Tuesday, October 25, 2016

1 mural painting worker hired by artist Douglas Hoekzema killed, 1 worker critically injured after scaffold collapses at Hyde Resort and Residences in Hollywood Beach, Florida

Mural painter is rescued after scaffolding broke at Hyde Resort and Residences on Monday. Hallandale Beach Fire Rescue

By David J. Neal, Carli Teproff and Cresonia Hsieh


OCTOBER 24, 2016

Hollywood Beach, Florida

A worker painting a mural on the side of a Hollywood Beach high-rise under construction was killed Monday and another painter was critically injured in the second South Florida scaffolding collapse in just under a week.

The men, who according to police were hired by artist Douglas Hoekzema to paint the mural, were working on the 41-story Hyde Resort and Residences at 4111 S. Ocean Dr. around 1:30 p.m. when the scaffolding fell from 40 feet.

Hallandale Beach Fire Rescue crews inside Station 60, which is right next to Hyde Resort — separated only by a narrow public pathway to the beach — were the first on the scene.

“They heard a loud crash and ran out on the balcony and saw that the scaffolding was on the ground,” said Hallandale Fire Chief Mark Ellis, who added that rescuers saw two men dangling and one on the ground. “They were outside in probably less than a minute.”

Meanwhile, crews from Hollywood and Broward Sheriff Fire Rescue were called to the scene.

The three painters were working on the south side of the building when the scaffolding broke for an unknown reason — sending them and yellow paint falling. Luckily, Ellis said, no construction workers were on the pathway when the giant wooden scaffolding collapsed.

Ellis said all three painters were wearing harnesses, so it was unclear how one of the men fell 40 feet to the ground. The other two were left hanging on the the side of the building.

The man on the ground was immediately transported to Ryder Trauma Center at Jackson Memorial Hospital, where he later died. Meanwhile, Hollywood Fire Rescue’s Technical Rescue Team removed one of the painters from the side of the building and he was taken to the hospital in critical condition. The third painter was rescued by Hallandale Beach’s ladder truck, Ellis said. He was treated on the scene.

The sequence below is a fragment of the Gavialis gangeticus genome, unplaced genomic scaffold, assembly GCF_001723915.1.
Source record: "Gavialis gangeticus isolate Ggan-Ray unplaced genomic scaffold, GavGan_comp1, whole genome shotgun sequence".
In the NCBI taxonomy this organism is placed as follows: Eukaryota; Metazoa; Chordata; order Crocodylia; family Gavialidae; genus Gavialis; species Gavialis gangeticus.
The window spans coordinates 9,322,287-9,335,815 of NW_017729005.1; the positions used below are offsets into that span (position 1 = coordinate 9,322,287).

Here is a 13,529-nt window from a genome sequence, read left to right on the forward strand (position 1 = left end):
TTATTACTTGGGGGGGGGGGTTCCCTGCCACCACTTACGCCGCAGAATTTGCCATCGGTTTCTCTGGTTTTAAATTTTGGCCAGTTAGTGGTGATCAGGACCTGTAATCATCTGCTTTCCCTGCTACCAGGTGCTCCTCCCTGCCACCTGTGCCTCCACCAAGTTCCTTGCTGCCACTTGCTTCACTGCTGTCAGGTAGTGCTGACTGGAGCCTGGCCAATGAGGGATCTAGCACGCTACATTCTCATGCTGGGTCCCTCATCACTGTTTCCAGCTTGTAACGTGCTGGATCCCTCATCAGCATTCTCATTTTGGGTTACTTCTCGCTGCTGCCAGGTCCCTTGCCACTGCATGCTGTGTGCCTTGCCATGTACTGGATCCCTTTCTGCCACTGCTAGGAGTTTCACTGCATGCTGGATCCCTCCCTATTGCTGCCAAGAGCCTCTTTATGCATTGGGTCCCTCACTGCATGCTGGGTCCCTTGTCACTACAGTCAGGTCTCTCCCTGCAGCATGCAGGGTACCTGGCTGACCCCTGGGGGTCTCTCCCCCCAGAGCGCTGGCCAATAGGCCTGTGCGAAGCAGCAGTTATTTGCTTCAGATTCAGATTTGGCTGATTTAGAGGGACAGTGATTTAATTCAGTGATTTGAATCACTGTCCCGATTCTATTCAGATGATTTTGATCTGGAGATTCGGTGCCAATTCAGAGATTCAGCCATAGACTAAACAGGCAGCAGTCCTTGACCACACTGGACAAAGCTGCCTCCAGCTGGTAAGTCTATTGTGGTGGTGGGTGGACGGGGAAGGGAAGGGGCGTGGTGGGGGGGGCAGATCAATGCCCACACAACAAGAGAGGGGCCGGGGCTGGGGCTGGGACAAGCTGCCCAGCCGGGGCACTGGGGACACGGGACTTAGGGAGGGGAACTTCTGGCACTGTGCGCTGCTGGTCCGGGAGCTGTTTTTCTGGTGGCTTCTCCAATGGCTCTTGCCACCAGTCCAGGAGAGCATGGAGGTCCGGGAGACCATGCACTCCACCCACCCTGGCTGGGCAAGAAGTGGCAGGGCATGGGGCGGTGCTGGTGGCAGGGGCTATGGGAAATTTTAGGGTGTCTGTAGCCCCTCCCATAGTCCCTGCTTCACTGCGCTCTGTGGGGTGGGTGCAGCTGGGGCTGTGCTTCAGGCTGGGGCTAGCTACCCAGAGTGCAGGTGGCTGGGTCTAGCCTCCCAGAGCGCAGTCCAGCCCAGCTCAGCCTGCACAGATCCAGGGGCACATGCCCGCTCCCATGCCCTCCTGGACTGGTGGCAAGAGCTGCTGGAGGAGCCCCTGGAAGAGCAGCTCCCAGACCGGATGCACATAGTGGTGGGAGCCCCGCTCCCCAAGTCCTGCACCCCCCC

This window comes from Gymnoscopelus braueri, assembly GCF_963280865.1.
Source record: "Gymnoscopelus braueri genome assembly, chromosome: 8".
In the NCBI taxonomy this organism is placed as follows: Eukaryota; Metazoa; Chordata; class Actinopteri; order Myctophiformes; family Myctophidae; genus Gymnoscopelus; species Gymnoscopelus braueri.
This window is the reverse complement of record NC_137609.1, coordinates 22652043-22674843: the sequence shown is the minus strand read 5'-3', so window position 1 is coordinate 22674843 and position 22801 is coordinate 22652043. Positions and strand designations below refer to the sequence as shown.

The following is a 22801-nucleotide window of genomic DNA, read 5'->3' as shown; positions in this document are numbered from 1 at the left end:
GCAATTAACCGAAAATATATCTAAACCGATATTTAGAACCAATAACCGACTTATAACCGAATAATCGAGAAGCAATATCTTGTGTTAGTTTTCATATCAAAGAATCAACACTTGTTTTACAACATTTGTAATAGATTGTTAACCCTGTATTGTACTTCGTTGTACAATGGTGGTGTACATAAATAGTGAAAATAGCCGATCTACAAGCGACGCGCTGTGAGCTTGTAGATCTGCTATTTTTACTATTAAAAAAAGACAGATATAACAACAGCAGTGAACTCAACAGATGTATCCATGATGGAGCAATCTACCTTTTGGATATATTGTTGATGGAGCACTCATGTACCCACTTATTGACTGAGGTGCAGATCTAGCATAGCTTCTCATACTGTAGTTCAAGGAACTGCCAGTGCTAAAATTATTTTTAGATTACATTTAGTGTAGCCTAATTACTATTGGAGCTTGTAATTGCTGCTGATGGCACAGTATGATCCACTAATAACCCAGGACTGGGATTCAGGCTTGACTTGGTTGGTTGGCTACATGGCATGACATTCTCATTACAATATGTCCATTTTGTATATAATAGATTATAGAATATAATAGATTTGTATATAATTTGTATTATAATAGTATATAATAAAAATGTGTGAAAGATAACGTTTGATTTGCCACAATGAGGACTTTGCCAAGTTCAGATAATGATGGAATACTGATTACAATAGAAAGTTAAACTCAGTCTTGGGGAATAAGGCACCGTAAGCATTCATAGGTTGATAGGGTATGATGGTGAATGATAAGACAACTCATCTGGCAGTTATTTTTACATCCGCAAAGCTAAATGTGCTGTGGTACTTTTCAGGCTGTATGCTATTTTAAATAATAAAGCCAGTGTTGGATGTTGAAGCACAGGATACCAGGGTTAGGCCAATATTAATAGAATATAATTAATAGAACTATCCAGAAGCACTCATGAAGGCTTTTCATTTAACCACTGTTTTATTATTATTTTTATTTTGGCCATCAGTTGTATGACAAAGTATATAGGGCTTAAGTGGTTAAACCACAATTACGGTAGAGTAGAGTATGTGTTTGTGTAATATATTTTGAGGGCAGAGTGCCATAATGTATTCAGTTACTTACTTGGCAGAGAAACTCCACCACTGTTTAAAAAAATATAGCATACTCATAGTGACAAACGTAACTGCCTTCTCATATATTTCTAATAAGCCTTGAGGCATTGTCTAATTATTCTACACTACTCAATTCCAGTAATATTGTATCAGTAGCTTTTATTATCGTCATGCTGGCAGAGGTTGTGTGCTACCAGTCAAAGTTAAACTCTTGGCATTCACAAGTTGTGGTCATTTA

Local TV helicopters captured the dramatic rescue on camera. A harnessed man can be seen hanging on by only a rope as firefighters moved a ladder closer. He then walked down to his safety.

Lori Williams, the Hallandale Beach Fire Rescue’s spokeswoman, said the rescue took about two hours and was complicated by the high elevation and the fire station’s close proximity to the incident site.

“It made for a very narrow rescue area,” she said.

While rescuers worked, traffic was diverted from busy A1A. Police tape surrounded the Hyde Resort, which was under construction and will be a 407-unit condo complex when finished. The general contractor for the project, John Moriarty & Associates of Florida, could not be reached for comment Monday night.

Representatives from Hyde Resort and Residences declined to comment about the incident.

Late into the afternoon, investigators were still working on the site, where there was a big pile of debris from the scaffolding. Hollywood police, fire rescue inspectors and the federal Occupational Safety and Health Administration were investigating the accident. Police had not released the names of the man who was killed or the two who were injured by Monday evening.

Valet workers who were nearby when the accident happened were not allowed to speak with reporters. One woman, who was in a nearby condo building, said she saw the painters dangling.

Construction worker Frank Chicha, who works for Safety Guys, said he was inside the building working when the accident occurred.

“It’s a shame this happened,” he said as he left the construction site for the day. “But these things happen. Accidents happen.”

In fact, Monday’s accident comes just days after scaffolding collapsed last week in the Brickell-area of Miami.

In that accident, which happened Wednesday, one person died and five suffered injuries when scaffolding fell from the Echo Brickell condominium construction site, just south of downtown Miami.


Family members have identified an artist who was killed Monday when the scaffolding he was on collapsed at a Hollywood building while he was assisting with a mural painting.

Raymond Brown was originally from New Jersey and had worked at Perez Art Museum in Miami since it opened in 2013, family members and PAMM officials said Tuesday.

"Hard to speak right now. Our son was our entire life. He loved his work. He loved his adopted home in South Florida and he loved his many friends within Miami's art community. We are devastated," his family said in a statement.

Brown was assisting a mural artist at the Hyde Resorts and Residence off Ocean Drive in Hollywood when the scaffolding they were on collapsed 40 feet from the side of the building.

Brown and another victim were rushed to Memorial Regional Hospital where he later died. The third victim was held in place by a safety harness and survived with minor injuries.

Police on Tuesday identified the other two victims as 36-year-old Douglas Hoekzema of Boca Raton and 36-year-old Jonathan Olsen of Miami.

"Our PAMMily is heartbroken to hear of the passing of Raymond Brown. Ray was a beloved core member of our art handling prep team. He was a talented artist and musician with a great attitude. Hardworking and dependable, Ray began working with PAMM in 2013 to help open our building. Our thoughts are with his family and friends at this difficult time," PAMM Director Franklin Sirmans said in a statement.Investigators from Hollywood Police, Fire Inspectors and OSHA are working to determine what caused the collapse